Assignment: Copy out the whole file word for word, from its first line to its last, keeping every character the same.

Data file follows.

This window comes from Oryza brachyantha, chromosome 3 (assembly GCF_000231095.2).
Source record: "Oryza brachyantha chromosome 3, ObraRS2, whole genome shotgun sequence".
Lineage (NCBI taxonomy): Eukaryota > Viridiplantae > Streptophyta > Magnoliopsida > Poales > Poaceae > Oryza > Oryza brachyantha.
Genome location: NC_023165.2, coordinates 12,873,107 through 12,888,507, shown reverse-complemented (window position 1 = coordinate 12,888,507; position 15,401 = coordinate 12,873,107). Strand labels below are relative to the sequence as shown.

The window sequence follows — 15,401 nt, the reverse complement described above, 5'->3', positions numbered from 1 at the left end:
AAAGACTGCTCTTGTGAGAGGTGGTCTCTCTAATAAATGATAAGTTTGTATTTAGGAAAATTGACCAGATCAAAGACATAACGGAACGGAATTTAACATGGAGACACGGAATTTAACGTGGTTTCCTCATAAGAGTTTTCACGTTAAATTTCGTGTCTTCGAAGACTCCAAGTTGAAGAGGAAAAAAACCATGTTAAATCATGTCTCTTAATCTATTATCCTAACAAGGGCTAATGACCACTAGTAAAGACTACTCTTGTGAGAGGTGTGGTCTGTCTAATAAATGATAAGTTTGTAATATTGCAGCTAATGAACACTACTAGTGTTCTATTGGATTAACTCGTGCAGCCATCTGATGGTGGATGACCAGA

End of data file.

This window comes from Oryza brachyantha, chromosome 3 (assembly GCF_000231095.2).
Source record: "Oryza brachyantha chromosome 3, ObraRS2, whole genome shotgun sequence".
Lineage (NCBI taxonomy): Eukaryota > Viridiplantae > Streptophyta > Magnoliopsida > Poales > Poaceae > Oryza > Oryza brachyantha.
Genome location: NC_023165.2, coordinates 12,873,107 through 12,888,507, shown reverse-complemented (window position 1 = coordinate 12,888,507; position 15,401 = coordinate 12,873,107). Strand labels below are relative to the sequence as shown.

The window sequence follows — 15,401 nt, the reverse complement described above, 5'->3', positions numbered from 1 at the left end:
AAAGACTGCTCTTGTGAGAGGTGGTCTCTCTAATAAATGATAAGTTTGTATTTAGGAAAATTGACCAGATCAAAGACATAACGGAACGGAATTTAACATGGAGACACGGAATTTAACGTGGTTTCCTCATAAGAGTTTTCACGTTAAATTTCGTGTCTTCGAAGACTCCAAGTTGAAGAGGAAAAAAACCATGTTAAATCATGTCTCTTAATCTATTATCCTAACAAGGGCTAATGACCACTAGTAAAGACTACTCTTGTGAGAGGTGTGGTCTGTCTAATAAATGATAAGTTTGTAATATTGCAGCTAATGAACACTACTAGTGTTCTATTGGATTAACTCGTGCAGCCATCTGATGGTGGATGACCAGA